Online scams. What are they basically?
In this time when the world takes the leap to online transactions with health authorities wary about consumers getting the virus through the physical money that exchange hands, digital online transactions seem to be the best way forward. The direction has also triggered online scams, victimizing consumers, especially those who want to get rich quickly.
With this, Bangko Sentral ng Pilipinas (BSP) in Central Visayas brings its campaign to Bohol to increase consumer awareness, especially on online scams.
Phising is basically fishing for information, so that fraudsters can use them without the account holder's knowledge. It is a strategy that scammers use to lure people into revealing their passwords and other financial data/
It is usually done via email and looks like it comes from a legitimate company, asking you to click on a link. This email is made to appear like your financial institution website, but the link itself will lead to a fake website.
When you see this, do not click on the link as doing so would bring you to the fake website which may infect your PC with malicious software (malware), coded to extract your personal information or delete your files unless you pay for a systems upgrade.
Once you click on the link, it is almost always easy for the fraudsters to hack or copy your information and withdraw money from your personal accounts using cloned and fake credit cards.
To "cure" your PC, somebody would ask for your credit card number to pay for supposedly an antivirus program to be installed in your PC. Others would ask for your online banking password or your credit card’s one-time-pin (OTP), which would allow fraudsters to debit money from your accounts, explained Bangko Sentral ng Pilipinas Bank Officer V Greg Baccay.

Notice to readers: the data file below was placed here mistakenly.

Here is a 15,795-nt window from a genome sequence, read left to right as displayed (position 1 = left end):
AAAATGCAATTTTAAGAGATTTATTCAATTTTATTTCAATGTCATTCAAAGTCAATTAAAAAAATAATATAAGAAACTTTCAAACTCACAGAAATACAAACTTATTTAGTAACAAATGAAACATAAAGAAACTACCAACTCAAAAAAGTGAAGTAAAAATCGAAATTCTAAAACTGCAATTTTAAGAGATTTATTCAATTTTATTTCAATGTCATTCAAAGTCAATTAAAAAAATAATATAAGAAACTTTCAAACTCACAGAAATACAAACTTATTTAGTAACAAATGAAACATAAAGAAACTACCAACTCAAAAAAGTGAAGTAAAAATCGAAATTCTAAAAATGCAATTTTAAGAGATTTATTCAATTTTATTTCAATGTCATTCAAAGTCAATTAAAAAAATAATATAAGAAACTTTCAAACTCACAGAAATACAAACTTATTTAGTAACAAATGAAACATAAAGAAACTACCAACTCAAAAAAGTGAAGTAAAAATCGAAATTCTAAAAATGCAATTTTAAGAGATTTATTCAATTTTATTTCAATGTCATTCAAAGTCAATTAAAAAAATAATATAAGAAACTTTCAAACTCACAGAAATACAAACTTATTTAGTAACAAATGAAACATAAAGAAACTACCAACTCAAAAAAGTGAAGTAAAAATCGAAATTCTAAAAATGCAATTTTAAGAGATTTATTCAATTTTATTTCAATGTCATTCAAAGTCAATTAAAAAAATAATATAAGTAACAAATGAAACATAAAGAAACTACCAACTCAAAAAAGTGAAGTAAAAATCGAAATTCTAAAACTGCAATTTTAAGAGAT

Phishing can also be done through other methods like mobile phone text messages or 'SMShing', chat rooms, message boards, mailing lists, fake job search sites, job offers, and fake browser toolbars.
Triple check links
Experts recommend that you triple check the links. These might sometimes appear legit, but a misspell or a weird extension in the link is a red flag that it is a fake website.
Spoof, fake sites
These are websites that appear to be legitimate. These sites are designed to trick users into clicking them and giving out personal data that could be useful in performing unauthorized withdrawals from deposit accounts or data for a clone of one’s credit card.
Always verify the legitimacy of the website on the link, check for spelling errors and look for special characters used in lieu of letters, do research, read reviews of this site, and understand what you read before letting go of your money.
Donations and charity scams
This type of scam puts up fund-raising activities for a fake charity or donation drives that take advantage of the innate goodness in people. But in reality, the money that is collected fattens the pockets of those who initiate the drive.
While there may be some charity drives that are legitimate, there are also ones that are fraud. The usual modus is to send an SMS to your contacts or relatives via mobile phone or Facebook and introduce themselves as the having been in an accident or a relative asking for help as the victim allegedly needs immediate surgery.